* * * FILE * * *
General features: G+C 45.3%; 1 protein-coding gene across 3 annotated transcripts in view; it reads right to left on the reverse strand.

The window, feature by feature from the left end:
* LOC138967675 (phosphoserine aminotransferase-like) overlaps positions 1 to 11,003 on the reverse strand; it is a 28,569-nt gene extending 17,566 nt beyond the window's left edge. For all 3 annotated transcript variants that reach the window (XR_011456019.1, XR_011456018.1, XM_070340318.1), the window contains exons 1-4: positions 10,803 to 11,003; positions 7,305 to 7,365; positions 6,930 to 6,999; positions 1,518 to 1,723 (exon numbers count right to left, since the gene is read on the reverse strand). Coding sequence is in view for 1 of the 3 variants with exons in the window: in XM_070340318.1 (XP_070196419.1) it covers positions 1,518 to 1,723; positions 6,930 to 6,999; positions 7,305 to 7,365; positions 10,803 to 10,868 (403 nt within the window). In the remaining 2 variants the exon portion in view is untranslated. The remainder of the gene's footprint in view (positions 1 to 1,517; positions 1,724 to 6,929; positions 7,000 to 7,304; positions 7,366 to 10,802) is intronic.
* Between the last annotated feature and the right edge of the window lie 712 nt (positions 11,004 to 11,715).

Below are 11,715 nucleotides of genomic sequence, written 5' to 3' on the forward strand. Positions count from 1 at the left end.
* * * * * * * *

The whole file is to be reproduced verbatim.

General features: G+C 45.3%; 1 protein-coding gene across 3 annotated transcripts in view; it reads right to left on the reverse strand.

The window, feature by feature from the left end:
* LOC138967675 (phosphoserine aminotransferase-like) overlaps positions 1 to 11,003 on the reverse strand; it is a 28,569-nt gene extending 17,566 nt beyond the window's left edge. For all 3 annotated transcript variants that reach the window (XR_011456019.1, XR_011456018.1, XM_070340318.1), the window contains exons 1-4: positions 10,803 to 11,003; positions 7,305 to 7,365; positions 6,930 to 6,999; positions 1,518 to 1,723 (exon numbers count right to left, since the gene is read on the reverse strand). Coding sequence is in view for 1 of the 3 variants with exons in the window: in XM_070340318.1 (XP_070196419.1) it covers positions 1,518 to 1,723; positions 6,930 to 6,999; positions 7,305 to 7,365; positions 10,803 to 10,868 (403 nt within the window). In the remaining 2 variants the exon portion in view is untranslated. The remainder of the gene's footprint in view (positions 1 to 1,517; positions 1,724 to 6,929; positions 7,000 to 7,304; positions 7,366 to 10,802) is intronic.
* Between the last annotated feature and the right edge of the window lie 712 nt (positions 11,004 to 11,715).

Below are 11,715 nucleotides of genomic sequence, written 5' to 3' on the forward strand. Positions count from 1 at the left end.